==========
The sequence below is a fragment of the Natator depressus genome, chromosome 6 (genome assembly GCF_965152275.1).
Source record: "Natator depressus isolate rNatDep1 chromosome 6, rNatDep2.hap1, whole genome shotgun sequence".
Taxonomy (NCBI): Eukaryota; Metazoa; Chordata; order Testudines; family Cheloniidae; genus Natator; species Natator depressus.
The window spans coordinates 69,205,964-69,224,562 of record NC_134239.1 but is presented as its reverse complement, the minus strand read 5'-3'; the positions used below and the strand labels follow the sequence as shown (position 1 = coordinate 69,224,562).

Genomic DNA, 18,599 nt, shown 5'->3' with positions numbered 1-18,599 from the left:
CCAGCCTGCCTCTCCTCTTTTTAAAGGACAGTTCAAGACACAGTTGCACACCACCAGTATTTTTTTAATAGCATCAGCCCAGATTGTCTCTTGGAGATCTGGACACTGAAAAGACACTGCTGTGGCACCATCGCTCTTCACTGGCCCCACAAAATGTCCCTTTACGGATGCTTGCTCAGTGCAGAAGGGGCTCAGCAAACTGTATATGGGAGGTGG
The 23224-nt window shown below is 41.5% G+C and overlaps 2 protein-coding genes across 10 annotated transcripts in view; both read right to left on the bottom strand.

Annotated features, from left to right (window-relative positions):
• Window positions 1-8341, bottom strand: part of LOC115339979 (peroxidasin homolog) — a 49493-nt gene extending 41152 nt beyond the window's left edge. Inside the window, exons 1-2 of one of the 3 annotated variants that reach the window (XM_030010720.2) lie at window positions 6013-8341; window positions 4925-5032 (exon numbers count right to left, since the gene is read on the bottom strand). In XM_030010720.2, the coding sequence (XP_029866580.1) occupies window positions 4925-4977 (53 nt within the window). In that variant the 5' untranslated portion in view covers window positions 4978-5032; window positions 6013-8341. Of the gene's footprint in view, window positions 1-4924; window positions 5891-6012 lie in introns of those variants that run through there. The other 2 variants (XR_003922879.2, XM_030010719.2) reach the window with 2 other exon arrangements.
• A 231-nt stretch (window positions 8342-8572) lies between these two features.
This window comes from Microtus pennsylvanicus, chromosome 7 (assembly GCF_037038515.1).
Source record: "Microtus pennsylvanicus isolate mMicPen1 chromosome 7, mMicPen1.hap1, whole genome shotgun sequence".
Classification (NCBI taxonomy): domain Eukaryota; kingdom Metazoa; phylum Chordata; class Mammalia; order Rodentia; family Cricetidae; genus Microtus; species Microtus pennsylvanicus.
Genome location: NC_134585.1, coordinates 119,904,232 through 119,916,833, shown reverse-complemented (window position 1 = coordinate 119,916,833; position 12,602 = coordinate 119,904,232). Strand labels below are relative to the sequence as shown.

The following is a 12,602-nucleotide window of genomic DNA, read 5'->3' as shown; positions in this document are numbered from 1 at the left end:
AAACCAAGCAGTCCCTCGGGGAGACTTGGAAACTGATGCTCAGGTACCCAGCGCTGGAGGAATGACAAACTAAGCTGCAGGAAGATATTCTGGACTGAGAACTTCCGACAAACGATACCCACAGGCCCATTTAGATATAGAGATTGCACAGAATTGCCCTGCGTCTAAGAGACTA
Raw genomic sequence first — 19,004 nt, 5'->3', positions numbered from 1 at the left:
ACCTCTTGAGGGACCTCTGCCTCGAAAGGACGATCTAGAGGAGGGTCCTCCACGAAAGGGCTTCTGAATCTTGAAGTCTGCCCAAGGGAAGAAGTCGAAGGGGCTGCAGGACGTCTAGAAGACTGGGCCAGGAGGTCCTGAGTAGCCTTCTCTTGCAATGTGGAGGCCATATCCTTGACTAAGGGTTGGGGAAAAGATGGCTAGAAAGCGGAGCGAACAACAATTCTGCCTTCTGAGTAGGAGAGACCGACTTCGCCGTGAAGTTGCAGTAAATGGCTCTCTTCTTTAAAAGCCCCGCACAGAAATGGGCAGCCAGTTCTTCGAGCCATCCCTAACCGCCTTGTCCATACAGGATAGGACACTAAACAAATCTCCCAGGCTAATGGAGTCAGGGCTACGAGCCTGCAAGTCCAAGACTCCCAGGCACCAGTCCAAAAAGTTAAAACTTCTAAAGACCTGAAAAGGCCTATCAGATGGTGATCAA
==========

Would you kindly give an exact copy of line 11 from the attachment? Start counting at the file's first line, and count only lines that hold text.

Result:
This window comes from Microtus pennsylvanicus, chromosome 7 (assembly GCF_037038515.1).